What Are The Common Pests And Insects That Attack Watermelons?
Aphids are piercing insects that feed on a plant’s sap. By sucking the sweetness from the watermelon leaves, they have detrimental effects on the vine’s growth and the fruit’s production.
Cotton/melon aphids are the kind of aphids that attacks watermelons. They are small bugs that live under the leaves of watermelon.
Aphids also carry the watermelon mosaic virus and other viruses that can easily transmit to watermelons. This causes the leaves to curl, turn yellow, wrinkle, and wither away.
2. Epilachna Beetle (Or Squash Beetle)
The Epilachna beetle is known as the African melon ladybird, and this species carries the Squash mosaic virus. They eat the watermelon’s leaves, stem and end up making holes in the fruit at the same time.
The plant’s leaves are prone to turning yellow, shrinking, drying out, and withering. This has the potential to kill a young watermelon plant completely.
3. Cucumber Beetle
Cucumber beetles are one of the most common watermelon pests. Watermelons are attacked by both the striped and spotted varieties of cucumber beetles. If not regulated, it can infect the plant with a harmful virus known as bacterial wilt. The disease causes the plant to wilt and eventually die.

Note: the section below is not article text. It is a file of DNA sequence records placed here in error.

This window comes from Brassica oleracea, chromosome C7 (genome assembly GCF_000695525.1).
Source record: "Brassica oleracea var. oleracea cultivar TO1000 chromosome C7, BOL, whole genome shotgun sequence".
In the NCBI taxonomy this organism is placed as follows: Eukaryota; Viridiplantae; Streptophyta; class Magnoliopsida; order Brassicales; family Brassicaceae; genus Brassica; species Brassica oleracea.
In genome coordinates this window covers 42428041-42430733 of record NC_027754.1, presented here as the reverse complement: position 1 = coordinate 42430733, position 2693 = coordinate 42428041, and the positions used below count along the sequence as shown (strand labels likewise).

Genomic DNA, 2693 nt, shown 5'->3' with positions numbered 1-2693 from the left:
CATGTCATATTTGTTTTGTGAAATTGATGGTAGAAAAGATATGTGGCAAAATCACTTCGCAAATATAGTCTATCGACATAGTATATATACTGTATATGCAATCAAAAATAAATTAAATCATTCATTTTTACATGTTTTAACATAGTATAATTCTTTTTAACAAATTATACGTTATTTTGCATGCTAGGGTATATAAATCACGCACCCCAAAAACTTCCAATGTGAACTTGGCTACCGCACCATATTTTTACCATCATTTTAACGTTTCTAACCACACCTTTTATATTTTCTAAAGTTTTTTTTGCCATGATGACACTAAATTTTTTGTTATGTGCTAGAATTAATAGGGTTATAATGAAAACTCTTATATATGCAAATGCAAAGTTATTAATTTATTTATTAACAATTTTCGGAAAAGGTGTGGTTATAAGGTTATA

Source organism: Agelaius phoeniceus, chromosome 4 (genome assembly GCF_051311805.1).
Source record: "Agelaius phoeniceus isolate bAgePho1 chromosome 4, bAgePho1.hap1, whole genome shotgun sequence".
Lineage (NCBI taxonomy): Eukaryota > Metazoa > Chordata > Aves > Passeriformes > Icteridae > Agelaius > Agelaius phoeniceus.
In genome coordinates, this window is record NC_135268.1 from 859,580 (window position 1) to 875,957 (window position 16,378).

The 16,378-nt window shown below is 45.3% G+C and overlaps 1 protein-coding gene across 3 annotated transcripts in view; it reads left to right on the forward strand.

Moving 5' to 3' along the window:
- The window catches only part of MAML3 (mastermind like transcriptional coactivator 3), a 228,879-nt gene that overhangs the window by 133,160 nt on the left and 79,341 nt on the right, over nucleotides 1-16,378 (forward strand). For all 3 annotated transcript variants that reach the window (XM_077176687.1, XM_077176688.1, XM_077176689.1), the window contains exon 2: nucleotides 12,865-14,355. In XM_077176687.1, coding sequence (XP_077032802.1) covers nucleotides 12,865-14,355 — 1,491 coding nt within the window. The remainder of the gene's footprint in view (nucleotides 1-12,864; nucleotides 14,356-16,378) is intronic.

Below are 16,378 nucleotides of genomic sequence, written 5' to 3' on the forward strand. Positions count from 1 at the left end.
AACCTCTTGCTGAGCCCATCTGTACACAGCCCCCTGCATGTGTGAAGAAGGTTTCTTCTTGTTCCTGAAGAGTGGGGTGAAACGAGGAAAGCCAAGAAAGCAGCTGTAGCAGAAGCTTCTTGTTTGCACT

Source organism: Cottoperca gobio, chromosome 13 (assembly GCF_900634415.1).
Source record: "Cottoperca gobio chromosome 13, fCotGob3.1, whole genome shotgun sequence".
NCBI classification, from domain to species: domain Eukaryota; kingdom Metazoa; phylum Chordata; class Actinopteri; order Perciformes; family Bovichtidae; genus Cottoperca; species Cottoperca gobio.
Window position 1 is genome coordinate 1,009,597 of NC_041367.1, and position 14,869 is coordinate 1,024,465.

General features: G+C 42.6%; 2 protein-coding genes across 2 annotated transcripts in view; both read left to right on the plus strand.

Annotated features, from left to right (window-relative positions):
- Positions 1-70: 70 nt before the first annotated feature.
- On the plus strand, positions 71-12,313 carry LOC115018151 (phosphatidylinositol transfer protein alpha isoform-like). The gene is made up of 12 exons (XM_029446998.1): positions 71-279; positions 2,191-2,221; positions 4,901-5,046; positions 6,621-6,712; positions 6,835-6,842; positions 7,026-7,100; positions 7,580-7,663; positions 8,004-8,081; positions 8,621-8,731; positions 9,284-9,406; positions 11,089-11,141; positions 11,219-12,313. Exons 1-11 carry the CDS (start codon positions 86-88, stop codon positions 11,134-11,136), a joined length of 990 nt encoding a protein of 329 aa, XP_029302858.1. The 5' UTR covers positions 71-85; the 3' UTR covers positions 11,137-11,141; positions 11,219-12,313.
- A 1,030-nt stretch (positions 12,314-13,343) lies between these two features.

This pest creates dark, rough patches on the plant’s leaves, and it is also the carrier of the tomato spotted wilt virus. The deformation of watermelon leaves is one of the negative effects of the spot it produces as its number grows large.
5. Flea Beetles
The flea beetles have a dark and shimmering appearance. They leave holes in watermelons’ leaves as they eat through them. The growth rate of the watermelon is slowed and reduced as a result of the holes they make on plant leaves. If the damage it does is serious, this pest will gradually kill young developing watermelons.
Though the older watermelons can handle the infestation, it can slow down their growth.
6. Cabbage Loopers
The cabbage looper is a caterpillar that is green in color with white stripes on its body. They leave holes and feed on the fruit’s flesh, causing the plant’s growth to be stunted. Their eggs are white or light green in color and are often laid on the leaf’s lower surface, near the leaf margin.
These pests are most active at night and hide throughout the day in the soil at the plant’s base. They may even conceal themselves in plant litter, and they can be found in the soil where watermelons are grown.
They have the potential to cause serious damage to plant seedlings by hiding in the dirt. They destroy the soil and the fruit by separating the seedling from the seed line. They’re also capable of eating and leaving holes in the watermelon fruit.
8. Spider Mites
These bugs tend to suck on the fruit and leave bronze dots on the watermelon. These pests’ anatomy is similar to that of spiders, but they are so small and barely visible to the eye. They are identifiable by the webs they weave on these plants. Webs may be formed around the fruit, but the fruits remain nutritious and safe to eat.
9. Root Knot Nematodes
These are small, colorless, roundworms, and they are one of the biggest pests to the watermelons in your garden. They remain in the soil and search out comfortable tissues in plant roots, where they can eventually settle. The swelling of root cells and their failure to absorb nutrients and water results from their attacks on plant roots.